• 03/21/2019
  • 01:31 AM
League Online News
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AUSTRALIA, AID GROUPS TURN OVER LIVELIHOOD PROJECTS TO MARAWI IDPs



MARAWI CITY--The Australian government, through its embassy in Manila, partnered with international humanitarian organizations to distribute livelihood projects for the internally displaced persons (IDPs)  here, more than a year since the siege took place .


 
Australian Ambassador to the Philippines Amanda Gorley led the turnover to the 86 recipients still living in two evacuation sites of the Sarimanok Evacuation in Barangay Poblacion, October 26.


 
Together with Gorley was the representatives of the Community and Family Services International (CFSI) and Food and Agriculture Organization (FAO), who called the livelihood initiative the "Marawi Recovery Project." 



They distributed motorcycles equipped with sidecars, sewing machines, refrigerators, and coconut grinders.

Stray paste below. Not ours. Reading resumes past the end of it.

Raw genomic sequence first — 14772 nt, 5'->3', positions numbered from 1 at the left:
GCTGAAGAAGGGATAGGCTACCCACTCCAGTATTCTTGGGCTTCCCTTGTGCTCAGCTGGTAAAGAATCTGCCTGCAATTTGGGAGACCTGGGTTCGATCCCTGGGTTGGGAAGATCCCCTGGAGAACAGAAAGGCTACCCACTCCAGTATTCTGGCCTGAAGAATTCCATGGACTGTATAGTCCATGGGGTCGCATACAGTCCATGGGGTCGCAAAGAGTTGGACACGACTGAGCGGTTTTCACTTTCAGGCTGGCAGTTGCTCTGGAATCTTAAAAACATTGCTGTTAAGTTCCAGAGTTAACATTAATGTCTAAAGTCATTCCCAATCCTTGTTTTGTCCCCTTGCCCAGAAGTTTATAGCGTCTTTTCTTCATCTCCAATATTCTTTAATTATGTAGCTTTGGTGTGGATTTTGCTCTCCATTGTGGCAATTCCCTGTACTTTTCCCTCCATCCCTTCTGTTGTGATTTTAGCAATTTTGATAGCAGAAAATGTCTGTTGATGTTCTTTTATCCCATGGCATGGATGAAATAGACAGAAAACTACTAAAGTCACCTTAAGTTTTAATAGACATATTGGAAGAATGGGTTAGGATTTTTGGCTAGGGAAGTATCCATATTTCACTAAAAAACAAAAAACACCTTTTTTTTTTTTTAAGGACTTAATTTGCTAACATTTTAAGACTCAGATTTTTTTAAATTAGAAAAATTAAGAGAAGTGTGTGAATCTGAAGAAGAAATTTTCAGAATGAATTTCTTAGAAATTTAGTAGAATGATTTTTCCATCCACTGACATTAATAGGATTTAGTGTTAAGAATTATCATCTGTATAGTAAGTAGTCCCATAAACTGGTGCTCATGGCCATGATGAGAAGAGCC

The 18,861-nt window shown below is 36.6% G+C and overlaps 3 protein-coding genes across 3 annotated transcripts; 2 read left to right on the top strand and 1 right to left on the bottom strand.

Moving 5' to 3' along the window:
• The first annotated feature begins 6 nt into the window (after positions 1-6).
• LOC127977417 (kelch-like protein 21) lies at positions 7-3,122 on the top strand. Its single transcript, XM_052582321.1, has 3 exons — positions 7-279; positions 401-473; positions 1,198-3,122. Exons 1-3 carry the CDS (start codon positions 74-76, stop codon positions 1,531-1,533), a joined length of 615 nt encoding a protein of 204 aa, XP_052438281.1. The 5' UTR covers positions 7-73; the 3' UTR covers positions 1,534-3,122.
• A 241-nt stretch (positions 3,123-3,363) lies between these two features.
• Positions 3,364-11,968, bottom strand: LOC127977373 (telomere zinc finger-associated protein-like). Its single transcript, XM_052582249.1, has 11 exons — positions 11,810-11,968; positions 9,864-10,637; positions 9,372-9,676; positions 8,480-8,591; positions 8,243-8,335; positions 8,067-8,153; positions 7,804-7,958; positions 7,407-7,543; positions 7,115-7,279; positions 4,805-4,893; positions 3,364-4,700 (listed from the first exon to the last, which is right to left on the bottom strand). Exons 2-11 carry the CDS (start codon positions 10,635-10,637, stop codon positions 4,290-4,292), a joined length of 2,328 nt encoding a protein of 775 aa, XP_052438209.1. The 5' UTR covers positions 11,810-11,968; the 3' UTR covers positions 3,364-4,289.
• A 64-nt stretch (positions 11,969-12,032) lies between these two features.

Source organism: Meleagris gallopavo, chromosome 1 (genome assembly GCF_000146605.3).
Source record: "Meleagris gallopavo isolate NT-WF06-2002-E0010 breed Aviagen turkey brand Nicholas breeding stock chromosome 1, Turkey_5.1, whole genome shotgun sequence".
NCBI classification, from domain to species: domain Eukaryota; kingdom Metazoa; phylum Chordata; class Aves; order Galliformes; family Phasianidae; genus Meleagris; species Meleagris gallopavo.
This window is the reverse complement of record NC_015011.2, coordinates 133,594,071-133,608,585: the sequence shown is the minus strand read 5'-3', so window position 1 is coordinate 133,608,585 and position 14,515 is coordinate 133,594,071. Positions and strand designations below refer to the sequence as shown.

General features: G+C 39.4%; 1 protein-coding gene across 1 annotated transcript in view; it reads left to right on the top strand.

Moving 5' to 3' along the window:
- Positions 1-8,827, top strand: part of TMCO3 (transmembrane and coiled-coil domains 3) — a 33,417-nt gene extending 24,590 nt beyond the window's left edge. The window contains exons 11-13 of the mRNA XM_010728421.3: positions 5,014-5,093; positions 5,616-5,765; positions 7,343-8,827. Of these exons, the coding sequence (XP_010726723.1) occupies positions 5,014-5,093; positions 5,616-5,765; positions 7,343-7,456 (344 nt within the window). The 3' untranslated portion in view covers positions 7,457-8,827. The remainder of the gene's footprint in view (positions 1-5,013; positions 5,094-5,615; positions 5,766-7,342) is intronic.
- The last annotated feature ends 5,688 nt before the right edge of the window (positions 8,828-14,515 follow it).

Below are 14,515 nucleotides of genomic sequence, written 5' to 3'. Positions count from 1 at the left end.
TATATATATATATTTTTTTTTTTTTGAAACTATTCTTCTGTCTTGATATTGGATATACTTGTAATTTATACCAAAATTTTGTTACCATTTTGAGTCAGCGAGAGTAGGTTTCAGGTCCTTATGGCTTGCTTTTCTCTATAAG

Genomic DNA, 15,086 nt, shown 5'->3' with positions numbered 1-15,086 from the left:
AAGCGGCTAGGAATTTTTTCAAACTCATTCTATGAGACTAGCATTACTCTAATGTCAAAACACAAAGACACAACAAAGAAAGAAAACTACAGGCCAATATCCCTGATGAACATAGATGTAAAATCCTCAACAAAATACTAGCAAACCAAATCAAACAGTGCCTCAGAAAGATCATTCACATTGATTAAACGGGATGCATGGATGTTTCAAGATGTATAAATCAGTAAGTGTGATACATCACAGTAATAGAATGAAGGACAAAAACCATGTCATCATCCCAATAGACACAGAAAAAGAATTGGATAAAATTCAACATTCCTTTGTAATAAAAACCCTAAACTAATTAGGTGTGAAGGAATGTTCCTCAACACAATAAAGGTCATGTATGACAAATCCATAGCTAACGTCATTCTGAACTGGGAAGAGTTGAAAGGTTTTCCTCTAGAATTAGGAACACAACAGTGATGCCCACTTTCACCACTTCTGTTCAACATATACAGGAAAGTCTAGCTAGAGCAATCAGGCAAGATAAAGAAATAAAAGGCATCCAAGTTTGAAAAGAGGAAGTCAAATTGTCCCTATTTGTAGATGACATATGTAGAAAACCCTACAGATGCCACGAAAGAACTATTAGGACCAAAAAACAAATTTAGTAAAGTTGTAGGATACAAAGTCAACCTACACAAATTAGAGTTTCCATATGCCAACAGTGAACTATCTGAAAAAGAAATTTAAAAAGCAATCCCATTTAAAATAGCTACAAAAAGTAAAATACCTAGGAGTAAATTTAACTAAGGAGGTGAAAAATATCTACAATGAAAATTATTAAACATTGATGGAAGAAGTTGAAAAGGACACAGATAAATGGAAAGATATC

In her message, Gorley said Australia will remain a “good friend” of the Philippines and a responsive neighbor.


 
“We stand ready to support the Philippine Government and the Filipino people especially in time of emergencies and disasters. And we recognize the name to provide immediate and longer-term solutions for affected families to stand and be economically independent," she said.


 
Gorley said she was delighted with the opportunity to see the Marawi recovery project, and lauded the spirits of the IDPs for their resiliency.


 
CFSI Executive Director Steven Muncy said the Marawi Recovery Project is funded by the Australian government and is implemented by the CFSI in partnership with the FAO, Task Force Bangon Marawi, and the local government of Marawi City.


 
“Even during the crisis in Marawi, the Australian government was thinking about the recovery of the people of Marawi, wherein they came with this projects that basically addresses the IDP’s voices especially the need to expand livelihood to other families,” he said.


 
Sanao Dayaan ,a recipient of a sewing machine, expressed her gratitude to the Australian government. She said the siege destroyed her sari-sari store (variety store), and her family now depends on her income from hand-sewing dresses and pillowcases.


 
“With the sewing machine, I will no longer have difficulty in sewing dresses and pillowcases. it will be faster and easier,” she said in vernacular. (PNA)

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